As a member of LIUNA (Laborers International Union of North America) the Union headed by Terence Sullivan, I am proud of the efforts by the AFL-CIO to embrace both ALT-LABOR, as mentioned in a prior post, but also liberal and progressive groups. Regarding the alternative groups such as those working with domestic laborers or restaurants I find supporting those laboring in these fields a moral obligation and would repeat the words of a Union brother who stated "that those of us who benefit from the past labor struggles but cannot recognize our brothers and sisters in their fight should reconsider their Union membership" As far as this movement, if it comes to that, putting Labor at odds with the Church, the Church has been putting herself at odds with all of the laboring people of this nation by entering into an unholy alliance with the Religious Right and its politicians, such as Perry, Romney, Gingrich (I could fill a page),
ed gleason
5 years 4 months ago
John A is correct to point out how the Church leaders can see no problem allying with the unholy parts of the GOP who encourage war, slave wages and corrupt capitalism. Unions and its Allies in standing up for a higher minimum wage has a peice of the right to life ethic that the GOP knows nothing about.
Joshua DeCuir
5 years 4 months ago
"What unintended consequences might the AFL-CIO's new structure have for relations with Catholics and others outside the progressive fold who hold warm feelings for working people?" I'm afraid labor allying closer with various liberal & "progressive" groups will only further weaken its political power, as it alienates moderate conservatives from signing up with groups pushing an agenda they disagree with. Fortunately, as conservative commenters like Ross Douthat & Reihan Salam have posed, this might lead to an emerging conservative alliance focused on the middle class issues these "progressive" agendas either ignore or undercut.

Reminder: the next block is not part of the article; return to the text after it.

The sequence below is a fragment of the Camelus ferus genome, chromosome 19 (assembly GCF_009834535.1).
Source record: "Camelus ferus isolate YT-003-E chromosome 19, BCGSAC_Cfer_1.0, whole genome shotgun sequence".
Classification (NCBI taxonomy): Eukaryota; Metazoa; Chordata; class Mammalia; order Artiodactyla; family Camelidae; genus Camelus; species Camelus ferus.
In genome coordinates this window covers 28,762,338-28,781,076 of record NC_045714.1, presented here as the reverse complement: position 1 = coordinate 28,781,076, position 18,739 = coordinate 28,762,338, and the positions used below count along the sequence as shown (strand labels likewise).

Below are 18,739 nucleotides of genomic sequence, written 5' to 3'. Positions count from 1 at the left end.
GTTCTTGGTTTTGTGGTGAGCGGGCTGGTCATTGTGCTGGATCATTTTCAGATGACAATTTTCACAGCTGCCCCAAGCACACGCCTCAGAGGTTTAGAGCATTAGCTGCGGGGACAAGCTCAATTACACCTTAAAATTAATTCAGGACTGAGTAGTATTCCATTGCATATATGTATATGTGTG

Tim O'Leary
5 years 4 months ago
Unions are becoming less and less relevant, outside the public workforce, and the unsustainable government debt will force a reduction in the public workforce in the coming years. Today, only 7% of the private workforce are union members. But this decline is largely their own fault, as the largest have traded workers' rights for progressive politics, mainly anti-life politics, and all their political money goes to the anti-life polititions. The AFL-CIO is the largest union, and it too has been losing members at a quick pace at least since John Sweeney decided progressive politics were more important than workers rights. It is no surprise to me that they want an alliance with the National Organization of Women, whose raison d'être is is to frustrate the rights of the unborn. Another cause for decline is the unjust and anti-democratic methods used by unions: 1) violence to enforce internal discipline, 2) refusal to permit secret balloting in internal votes, 3) blocking non-union members from working in self-declared"union-only" jobs and 4) giving money to politicians the union members do not support. The Catholic Church should not align itself in any way with these unholy organizations. They should support only pro-life unions who focus on workers' rights and use only just and democratic methods in their procedures.